The Delete.init function adds a click handler to any links that have a class "delete-button" and prevents the links from being followed when clicked. Then it passes the link that was clicked on to the Delete.location function.

The Delete.location function makes an Ajax call to the url that was clicked, but this time uses DELETE instead of GET. Rails has already set up a controller action called destroy automatically gets called when you send a DELETE request to an item.


3. Include the JavaScript by modifying the javascript_include_tag again

 <%= javascript_include_tag "jquery", "show", "delete" %>


4. Reload your page and click the Destroy click. If everything goes well, it should look like nothing happened. But if you check the Firebug console, you should see a DELETE request that was made to link for the location.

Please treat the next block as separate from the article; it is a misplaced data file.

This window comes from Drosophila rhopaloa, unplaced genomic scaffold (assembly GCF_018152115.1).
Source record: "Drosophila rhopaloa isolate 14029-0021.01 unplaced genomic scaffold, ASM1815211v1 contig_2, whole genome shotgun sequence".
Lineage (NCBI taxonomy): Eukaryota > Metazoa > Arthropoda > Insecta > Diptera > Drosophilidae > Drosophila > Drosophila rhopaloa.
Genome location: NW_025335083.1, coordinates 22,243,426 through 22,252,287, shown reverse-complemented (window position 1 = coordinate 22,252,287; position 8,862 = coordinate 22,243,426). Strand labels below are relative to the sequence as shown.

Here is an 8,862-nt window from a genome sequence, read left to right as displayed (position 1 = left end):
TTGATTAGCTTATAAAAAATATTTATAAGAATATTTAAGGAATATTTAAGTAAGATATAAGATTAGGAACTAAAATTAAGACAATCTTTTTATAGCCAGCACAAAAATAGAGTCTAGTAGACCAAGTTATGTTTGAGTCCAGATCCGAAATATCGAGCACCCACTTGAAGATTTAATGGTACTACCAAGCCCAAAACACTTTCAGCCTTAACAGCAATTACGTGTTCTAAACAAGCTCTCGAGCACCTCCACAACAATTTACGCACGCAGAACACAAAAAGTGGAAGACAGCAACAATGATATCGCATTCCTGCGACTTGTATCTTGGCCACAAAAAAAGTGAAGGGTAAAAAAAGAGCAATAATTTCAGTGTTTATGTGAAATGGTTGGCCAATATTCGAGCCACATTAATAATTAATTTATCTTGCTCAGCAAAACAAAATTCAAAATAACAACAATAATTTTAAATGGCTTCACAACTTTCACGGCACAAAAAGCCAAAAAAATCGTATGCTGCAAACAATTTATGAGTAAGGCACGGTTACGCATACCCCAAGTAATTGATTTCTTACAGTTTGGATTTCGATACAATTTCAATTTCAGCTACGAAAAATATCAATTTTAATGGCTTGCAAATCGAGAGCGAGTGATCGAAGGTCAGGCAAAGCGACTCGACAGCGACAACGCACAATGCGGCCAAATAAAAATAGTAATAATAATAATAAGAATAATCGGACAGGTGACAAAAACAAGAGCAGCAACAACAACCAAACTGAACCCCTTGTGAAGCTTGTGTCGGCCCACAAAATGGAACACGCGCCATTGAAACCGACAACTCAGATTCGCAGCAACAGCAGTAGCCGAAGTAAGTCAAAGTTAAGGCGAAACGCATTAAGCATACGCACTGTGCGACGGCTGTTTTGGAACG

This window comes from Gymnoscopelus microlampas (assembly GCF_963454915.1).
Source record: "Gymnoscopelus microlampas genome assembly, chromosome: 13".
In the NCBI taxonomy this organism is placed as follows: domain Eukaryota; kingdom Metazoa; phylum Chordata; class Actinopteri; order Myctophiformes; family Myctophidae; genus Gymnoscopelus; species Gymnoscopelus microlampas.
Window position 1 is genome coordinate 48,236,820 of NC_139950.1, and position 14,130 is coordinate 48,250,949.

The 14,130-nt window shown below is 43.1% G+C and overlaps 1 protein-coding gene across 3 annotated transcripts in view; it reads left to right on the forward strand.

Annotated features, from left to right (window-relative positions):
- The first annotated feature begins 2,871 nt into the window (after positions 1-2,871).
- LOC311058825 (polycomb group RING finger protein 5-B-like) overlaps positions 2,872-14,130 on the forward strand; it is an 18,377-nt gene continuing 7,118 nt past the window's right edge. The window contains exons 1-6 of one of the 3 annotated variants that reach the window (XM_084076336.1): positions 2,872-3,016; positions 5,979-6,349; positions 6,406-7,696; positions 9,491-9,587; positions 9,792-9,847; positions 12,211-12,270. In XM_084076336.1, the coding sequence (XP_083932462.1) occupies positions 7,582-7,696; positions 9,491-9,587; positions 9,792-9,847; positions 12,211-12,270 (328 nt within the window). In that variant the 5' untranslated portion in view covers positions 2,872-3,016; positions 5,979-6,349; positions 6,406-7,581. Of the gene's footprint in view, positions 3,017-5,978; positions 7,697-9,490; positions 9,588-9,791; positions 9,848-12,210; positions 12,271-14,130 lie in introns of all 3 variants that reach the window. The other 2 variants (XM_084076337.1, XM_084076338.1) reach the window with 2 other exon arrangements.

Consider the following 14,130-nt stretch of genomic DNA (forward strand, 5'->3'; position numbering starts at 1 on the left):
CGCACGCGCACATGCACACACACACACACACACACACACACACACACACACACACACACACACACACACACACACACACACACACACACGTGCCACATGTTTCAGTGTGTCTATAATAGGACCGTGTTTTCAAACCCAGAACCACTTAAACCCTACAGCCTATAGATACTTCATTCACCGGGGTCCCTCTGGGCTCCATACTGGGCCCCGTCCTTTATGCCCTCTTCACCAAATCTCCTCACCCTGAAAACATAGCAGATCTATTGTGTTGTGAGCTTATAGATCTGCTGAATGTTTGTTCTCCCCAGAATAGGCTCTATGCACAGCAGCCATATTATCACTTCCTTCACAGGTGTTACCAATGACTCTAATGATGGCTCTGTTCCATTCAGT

If you reload the index page, the location should be gone.


5. Everything technically works at this point, but it's not very friendly for the user. Let's add a callback function that will remove the deleted location from the page once it has been successfully deleted.

You'll need to modify the JavaScript in your delete.js file. Change it to look like this

 var Delete =
 {
   init: function()
   {
       jQuery('.delete-button').click(function(event)
       {
           event.preventDefault();
           
           var link = this;
           Delete.location(link, function()
           {
               jQuery(link).closest('tr').fadeOut();
           });
       });
   },
   
   location: function(url, callback)
   {
       jQuery.ajax(
       {
           url: url,
           type: "DELETE",
           success: callback
       });
   }
 };
 
 jQuery(Delete.init);

This Delete.location function now takes in a callback function. We pass that callback function on to the Ajax call. If the Ajax call was successful, the callback function will be called automatically.